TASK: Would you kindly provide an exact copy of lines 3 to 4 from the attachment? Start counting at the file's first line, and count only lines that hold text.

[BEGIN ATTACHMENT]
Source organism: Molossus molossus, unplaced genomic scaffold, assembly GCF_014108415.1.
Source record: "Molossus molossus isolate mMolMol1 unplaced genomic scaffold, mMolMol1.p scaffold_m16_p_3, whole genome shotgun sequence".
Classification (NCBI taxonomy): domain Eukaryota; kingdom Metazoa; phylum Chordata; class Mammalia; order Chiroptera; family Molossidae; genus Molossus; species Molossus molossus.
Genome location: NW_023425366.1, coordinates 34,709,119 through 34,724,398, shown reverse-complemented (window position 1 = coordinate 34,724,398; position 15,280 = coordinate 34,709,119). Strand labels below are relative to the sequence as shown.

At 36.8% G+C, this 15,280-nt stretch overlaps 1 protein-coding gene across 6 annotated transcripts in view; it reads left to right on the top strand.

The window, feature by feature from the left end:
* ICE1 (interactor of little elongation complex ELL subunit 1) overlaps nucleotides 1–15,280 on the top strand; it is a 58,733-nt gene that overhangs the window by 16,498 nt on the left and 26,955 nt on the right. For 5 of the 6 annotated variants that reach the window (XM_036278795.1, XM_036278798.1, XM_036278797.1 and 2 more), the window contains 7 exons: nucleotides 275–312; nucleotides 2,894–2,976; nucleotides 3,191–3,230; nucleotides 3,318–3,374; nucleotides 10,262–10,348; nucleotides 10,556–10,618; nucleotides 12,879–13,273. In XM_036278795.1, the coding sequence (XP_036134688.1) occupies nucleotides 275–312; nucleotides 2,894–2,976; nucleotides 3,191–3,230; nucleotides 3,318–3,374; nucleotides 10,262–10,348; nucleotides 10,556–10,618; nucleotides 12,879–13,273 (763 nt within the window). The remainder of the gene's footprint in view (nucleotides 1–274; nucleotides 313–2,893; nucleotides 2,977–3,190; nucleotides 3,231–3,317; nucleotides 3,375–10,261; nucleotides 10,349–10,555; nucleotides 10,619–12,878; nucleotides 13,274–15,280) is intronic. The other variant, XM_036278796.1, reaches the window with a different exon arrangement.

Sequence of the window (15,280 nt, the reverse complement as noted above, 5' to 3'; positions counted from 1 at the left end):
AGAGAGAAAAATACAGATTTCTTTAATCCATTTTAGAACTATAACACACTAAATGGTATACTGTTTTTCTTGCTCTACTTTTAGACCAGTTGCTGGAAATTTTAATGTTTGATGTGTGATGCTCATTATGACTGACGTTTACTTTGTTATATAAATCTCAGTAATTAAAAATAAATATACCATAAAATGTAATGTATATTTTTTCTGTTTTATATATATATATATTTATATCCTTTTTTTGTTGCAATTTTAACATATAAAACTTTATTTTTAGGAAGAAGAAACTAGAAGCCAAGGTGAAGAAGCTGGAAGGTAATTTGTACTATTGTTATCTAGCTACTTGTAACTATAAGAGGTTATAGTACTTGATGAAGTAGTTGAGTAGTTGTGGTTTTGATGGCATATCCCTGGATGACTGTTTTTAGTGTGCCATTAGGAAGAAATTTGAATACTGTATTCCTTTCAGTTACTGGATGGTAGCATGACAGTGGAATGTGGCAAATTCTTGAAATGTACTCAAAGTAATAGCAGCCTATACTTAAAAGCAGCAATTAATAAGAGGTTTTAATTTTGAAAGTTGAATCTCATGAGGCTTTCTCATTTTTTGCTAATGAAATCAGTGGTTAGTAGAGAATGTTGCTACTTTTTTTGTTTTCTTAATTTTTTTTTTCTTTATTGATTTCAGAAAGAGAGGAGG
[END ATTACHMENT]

Classification (NCBI taxonomy): domain Eukaryota; kingdom Metazoa; phylum Chordata; class Mammalia; order Chiroptera; family Molossidae; genus Molossus; species Molossus molossus.
Genome location: NW_023425366.1, coordinates 34,709,119 through 34,724,398, shown reverse-complemented (window position 1 = coordinate 34,724,398; position 15,280 = coordinate 34,709,119). Strand labels below are relative to the sequence as shown.